Where deployment to staging is automatic, deployment to production is manually executed. Post the manual deployment to production; automated smoke tests are conducted, i.e., a test that checks the deployed software’s stability.
If the test fails at any stage of the deployment pipeline, it will not move to the next stage. The developers can easily detect the issue and re-iterate through the deployment pipeline to ensure continuous delivery.
Finally, the code that both the developers create is automatically sent to production. This is only possible when the respective code successfully passes through continuous integration and continuous delivery processes.
Cost of Implementing CI/CD Pipeline
The cost of implementing a CI/CD pipeline is high as you are introducing automation to the system. The upfront costs need to be looked into beforehand. Here are some resources you need for a successful implementation of the CI/CD pipeline:
- Writing and running automated deployment tests
- Investing in CI/CD tools
- Access to the CI server
What Tools Should You use for CI/CD?
Here is a collaborative list of ten common CI/CD tools available in the market.
|1. Jenkins||Open-source automation server for facilitating CI, CD, and the other CD|
|2. SonarQube||An open-source tool for continuous code analysis that helps in ensuring source code’s higher quality|
|3. Spinnaker||A multi-cloud continuous delivery platform developed by Netflix|
|4. GoCD||Helps automate build, test, and release cycles|
|5. Concourse||An open-source platform for CI/CD that automates tasks|
|6. AzureDevOps||Offers automatic build, testing, and release management|
|7. CircleCI||Is an enterprise-level solution for automatic implementation of CI and CD|
|8. Tekton Pipelines||Open-source project for automating CI/CD pipelines|
|9. AWS CodeBuild||Fully managed continuous integration service|
|10. Screwdriver||An open-source platform for facilitating continuous delivery|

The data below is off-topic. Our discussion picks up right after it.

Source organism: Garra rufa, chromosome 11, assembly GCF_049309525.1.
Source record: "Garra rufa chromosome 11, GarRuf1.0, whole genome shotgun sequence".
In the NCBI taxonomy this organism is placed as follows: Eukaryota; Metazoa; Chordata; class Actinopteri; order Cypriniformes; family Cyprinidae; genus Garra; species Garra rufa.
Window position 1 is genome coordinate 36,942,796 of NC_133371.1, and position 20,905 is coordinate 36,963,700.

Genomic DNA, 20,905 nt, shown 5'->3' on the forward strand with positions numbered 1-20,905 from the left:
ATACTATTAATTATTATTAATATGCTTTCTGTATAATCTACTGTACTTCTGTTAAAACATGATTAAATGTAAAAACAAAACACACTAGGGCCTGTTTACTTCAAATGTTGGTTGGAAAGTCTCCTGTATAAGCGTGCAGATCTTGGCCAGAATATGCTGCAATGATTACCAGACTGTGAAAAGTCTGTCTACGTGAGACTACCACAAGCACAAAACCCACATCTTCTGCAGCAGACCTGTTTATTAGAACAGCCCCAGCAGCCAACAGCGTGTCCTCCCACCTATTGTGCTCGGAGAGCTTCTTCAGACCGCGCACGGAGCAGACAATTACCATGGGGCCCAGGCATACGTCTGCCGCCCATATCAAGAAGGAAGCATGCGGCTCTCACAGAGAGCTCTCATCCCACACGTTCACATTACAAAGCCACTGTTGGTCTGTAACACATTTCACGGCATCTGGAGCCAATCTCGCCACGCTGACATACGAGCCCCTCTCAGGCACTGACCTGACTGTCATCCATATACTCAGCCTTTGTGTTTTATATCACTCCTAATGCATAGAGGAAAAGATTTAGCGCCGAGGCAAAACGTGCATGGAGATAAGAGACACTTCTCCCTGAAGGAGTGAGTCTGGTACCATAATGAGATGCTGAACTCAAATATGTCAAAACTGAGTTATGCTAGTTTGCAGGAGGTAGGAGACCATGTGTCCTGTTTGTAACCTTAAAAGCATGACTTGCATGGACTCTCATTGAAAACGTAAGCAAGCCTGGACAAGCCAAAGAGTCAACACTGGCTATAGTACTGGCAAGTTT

Best CI/CD Practices
Jez Humble introduced a “Continuous Integration Certification” test that acts as a KPI (key performance indicator) for organizations implementing CI/CD. Based on the test, here are some of the best practices that ensure the success of your CI/CD pipeline:
- Every developer adds the smaller fragment of code to the central repository at least daily
- Every source code addition leads to automated testing and automated integration ceremonies
- If the automated testing shows some error, the bug is detected and fixed within ten minutes
Why CI/CD is Important?
Automation is the idea behind implementing CI/CD. The processes help ensure minimal sign-offs and manual authentications — that otherwise hurt the lead time.
The major benefits of CI/CD are mentioned below:
1. Increased Focus on Core Responsibilities
Both the development and the operations team (DevOps) can increasingly focus on their core competencies. Moreover, the teams would not have to wait for manual sign-offs between them for executing integration, delivery, and deployment — as everything will be automated.
2. Development of an Agile Mindset
When the developers will contribute to the software code daily, and the bugs will have to be fixed on the go — the speed of execution will automatically increase. CI/CD is the best way to promote the agile mindset within the development and operations team.
3. Better Code Quality
With code being added to the central repository almost every day, a broken system’s chances get reduced. These everyday additions make continuous integration and delivery easier as there are small code fragments to deal with, thus less probability of emerging anti-patterns and bugs.
4. Ensures Faster Time to Market
The CI/CD pipeline ensures that automation takes over the integration, delivery, and deployment process, which ]further leads to — faster time to market. The main objective of CI/CD is to reduce the time to market that otherwise used to take years due to broken processes and minimal collaboration between development and operations.
5. Helps Maintain Shipping Cadence
With continuous integration, delivery, and deployment — the code can be released to the end-users in a timely manner. The timely deliveries mean that the time between the MVP release and the fully-fledged product will get reduced. This, in turn, will further help in gathering feedback early and scheduling product refinement.
Implementing CI/CD in your product development setup should be a priority to ensure faster build, delivery, and deployment cycles. It helps automate the tasks at hand that lead to the availability of the software and its varied versions to the end-users.
The above article covers the basics of CI/CD, tools for automating the tasks, and the advantages of CI/CD for your business. Now that we know more about CI/CD, we can say that practicing continuous (integration, delivery, and deployment) should be considered wholeheartedly to be tagged as an implementer of DevOps culture.